See this presentation in real time today (December 2, 2021) in the Schools and Education Systems SIG at 10am
Large research trials are complex and difficult to manage at the best of times. At AARE 2021 this week, around 900 papers have been presented, many reporting clean and tidy findings from research studies. Twenty minutes doesn’t provide enough time to tell the full story.
And it’s not one that researchers are encouraged to tell.
I want to use my experience as the project manager of the largest randomised controlled trial in Australian education research history to expose the messy, unpredictable, challenging, and at times down-right insane rollercoaster of conducting school-based research.
In 2018, the Teachers and Teaching Research Centre was awarded $17.1M in funding from the Paul Ramsay Foundation to undertake a comprehensive and rigorous program of research examining the impact of Quality Teaching Rounds (QTR) on teacher and student outcomes.
Our massive, four-arm randomised controlled trial began in 2019 and is in the throes of final data collection right now. Over the past three years we have had to contend with several catastrophes of epic proportions including the Black Summer Bush Fires, state-wide flooding, a global pandemic followed by the local Delta outbreak.
Now throw in a touch more flooding, and a teachers’ strike to boot.
And yet, despite these challenges, we have (just about) successfully completed this research, gathered incredible amounts of data and published ground-breaking findings. We’ve also learned lessons about the realities of school-based research that I believe would be valuable to share.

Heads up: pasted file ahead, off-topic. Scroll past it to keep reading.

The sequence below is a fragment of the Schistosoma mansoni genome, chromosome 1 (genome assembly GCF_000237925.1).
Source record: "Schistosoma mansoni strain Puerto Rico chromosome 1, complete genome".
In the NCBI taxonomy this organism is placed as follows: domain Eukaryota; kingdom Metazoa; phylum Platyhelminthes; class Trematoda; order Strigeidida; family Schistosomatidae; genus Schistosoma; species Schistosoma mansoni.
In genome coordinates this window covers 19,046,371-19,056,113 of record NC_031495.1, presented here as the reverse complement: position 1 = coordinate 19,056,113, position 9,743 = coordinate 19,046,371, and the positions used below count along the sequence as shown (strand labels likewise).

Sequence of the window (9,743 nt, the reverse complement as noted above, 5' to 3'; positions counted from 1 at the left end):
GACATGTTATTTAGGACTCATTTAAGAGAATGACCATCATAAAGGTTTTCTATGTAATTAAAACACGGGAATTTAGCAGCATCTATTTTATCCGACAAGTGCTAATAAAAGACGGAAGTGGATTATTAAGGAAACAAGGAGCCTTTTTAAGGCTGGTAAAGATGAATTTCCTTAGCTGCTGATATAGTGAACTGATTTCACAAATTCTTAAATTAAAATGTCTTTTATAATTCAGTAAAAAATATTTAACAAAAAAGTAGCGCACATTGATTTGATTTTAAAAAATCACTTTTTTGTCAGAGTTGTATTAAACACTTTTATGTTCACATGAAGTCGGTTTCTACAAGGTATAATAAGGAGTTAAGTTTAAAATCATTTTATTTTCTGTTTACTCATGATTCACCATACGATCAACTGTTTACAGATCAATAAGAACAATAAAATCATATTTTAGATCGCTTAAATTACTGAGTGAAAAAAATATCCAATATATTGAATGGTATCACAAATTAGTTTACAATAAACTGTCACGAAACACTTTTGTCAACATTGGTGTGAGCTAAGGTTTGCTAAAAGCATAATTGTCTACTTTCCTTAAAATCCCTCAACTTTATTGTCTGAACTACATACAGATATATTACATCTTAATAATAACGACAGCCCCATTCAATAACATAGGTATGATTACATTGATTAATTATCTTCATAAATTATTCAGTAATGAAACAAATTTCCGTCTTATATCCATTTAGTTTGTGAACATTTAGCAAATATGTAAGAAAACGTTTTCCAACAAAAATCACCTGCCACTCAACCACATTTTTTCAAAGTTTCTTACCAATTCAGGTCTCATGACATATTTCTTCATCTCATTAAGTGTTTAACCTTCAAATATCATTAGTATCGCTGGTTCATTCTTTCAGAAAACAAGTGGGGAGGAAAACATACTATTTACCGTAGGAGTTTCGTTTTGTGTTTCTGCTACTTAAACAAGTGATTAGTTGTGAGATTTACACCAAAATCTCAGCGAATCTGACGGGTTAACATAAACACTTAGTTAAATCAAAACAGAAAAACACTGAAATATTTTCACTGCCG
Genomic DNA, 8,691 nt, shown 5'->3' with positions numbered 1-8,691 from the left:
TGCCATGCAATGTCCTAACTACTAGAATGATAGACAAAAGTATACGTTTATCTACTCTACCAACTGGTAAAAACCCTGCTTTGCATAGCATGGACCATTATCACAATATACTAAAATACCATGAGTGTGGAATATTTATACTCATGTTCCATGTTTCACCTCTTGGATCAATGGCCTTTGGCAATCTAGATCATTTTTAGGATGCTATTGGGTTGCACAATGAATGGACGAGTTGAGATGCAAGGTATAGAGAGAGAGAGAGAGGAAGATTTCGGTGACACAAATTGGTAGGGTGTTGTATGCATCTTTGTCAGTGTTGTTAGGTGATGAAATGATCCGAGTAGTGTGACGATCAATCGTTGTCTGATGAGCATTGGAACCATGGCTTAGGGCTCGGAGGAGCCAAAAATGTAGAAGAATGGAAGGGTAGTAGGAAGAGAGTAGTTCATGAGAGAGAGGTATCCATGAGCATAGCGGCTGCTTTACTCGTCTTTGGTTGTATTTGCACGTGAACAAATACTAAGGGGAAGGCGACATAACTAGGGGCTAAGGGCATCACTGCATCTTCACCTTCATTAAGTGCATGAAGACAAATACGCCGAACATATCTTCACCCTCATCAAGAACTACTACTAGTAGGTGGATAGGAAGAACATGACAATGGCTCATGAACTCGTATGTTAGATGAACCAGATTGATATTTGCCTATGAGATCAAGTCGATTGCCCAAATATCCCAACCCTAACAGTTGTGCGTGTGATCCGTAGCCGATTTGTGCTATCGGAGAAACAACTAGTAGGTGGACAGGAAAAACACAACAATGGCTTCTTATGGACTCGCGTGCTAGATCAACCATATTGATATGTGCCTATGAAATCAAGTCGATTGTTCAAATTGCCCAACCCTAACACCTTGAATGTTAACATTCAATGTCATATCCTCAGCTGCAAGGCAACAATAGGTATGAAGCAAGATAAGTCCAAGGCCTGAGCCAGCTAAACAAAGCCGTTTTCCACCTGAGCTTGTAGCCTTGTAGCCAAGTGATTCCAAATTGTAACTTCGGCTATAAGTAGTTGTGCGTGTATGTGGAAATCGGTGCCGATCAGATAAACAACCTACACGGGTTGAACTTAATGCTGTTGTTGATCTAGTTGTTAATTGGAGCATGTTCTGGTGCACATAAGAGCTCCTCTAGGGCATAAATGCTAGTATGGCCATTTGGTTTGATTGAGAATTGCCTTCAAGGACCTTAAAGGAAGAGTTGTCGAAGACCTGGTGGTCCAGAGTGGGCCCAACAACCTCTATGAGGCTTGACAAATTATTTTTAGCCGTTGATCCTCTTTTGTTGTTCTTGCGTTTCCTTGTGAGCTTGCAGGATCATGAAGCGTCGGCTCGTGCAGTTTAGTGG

We set out in 2018 to recruit 200 NSW government primary schools, with four teachers from each to participate in this research trial. Our first major challenge was recruiting schools. When baseline data collection began in Terms 1 and 2 2019, we had just 125 schools. This necessitated a split-cohort design, with a second cohort of 80 schools planned for 2020.
To manage the huge scale of baseline and follow-up data collection we built up our team of research assistants to more than 50. We almost made it through the follow-up data collection in Term 4 2019 when catastrophic bushfires broke out throughout NSW. 20 of our research schools were closed, which meant constant reshuffling of school visits and monitoring bushfire locations to ensure the safety of our research assistants. Remarkably, we were able to collect data from 124 of 125 schools.
The bushfires continued to hamper our efforts into the start of 2020 as we finalised cohort 2 recruitment and prepared for baseline data collection. Adding to the emergency situation, the fires were followed by significant flooding across many parts of regional NSW, again affecting a number of our research schools (one school was literally wiped off the map).
We’d almost completed baseline data collection for cohort 2 when, in March 2020, COVID-19 forced state-wide school closures. The decision was made to postpone the trial to 2021. However, with the baseline data already collected and comparable control group data from the previous year, we were uniquely positioned to repurpose the data to complete one of the world’s earliest empirical studies on the effects of COVID-19 on student learning.